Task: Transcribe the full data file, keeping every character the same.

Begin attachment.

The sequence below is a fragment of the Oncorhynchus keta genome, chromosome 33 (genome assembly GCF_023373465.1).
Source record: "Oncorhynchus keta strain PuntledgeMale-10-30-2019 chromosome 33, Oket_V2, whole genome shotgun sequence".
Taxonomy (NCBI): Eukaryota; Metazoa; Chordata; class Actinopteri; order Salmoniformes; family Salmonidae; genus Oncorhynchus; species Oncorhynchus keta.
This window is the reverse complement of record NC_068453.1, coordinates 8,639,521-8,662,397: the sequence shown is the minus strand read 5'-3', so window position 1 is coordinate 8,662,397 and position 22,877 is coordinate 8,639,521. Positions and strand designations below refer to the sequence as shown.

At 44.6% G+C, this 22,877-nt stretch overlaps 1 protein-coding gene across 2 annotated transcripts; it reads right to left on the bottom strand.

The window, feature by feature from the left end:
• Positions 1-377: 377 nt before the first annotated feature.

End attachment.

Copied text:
The sequence below is a fragment of the Oncorhynchus keta genome, chromosome 33 (genome assembly GCF_023373465.1).
Source record: "Oncorhynchus keta strain PuntledgeMale-10-30-2019 chromosome 33, Oket_V2, whole genome shotgun sequence".
Taxonomy (NCBI): Eukaryota; Metazoa; Chordata; class Actinopteri; order Salmoniformes; family Salmonidae; genus Oncorhynchus; species Oncorhynchus keta.
This window is the reverse complement of record NC_068453.1, coordinates 8,639,521-8,662,397: the sequence shown is the minus strand read 5'-3', so window position 1 is coordinate 8,662,397 and position 22,877 is coordinate 8,639,521. Positions and strand designations below refer to the sequence as shown.

At 44.6% G+C, this 22,877-nt stretch overlaps 1 protein-coding gene across 2 annotated transcripts; it reads right to left on the bottom strand.

The window, feature by feature from the left end:
• Positions 1-377: 377 nt before the first annotated feature.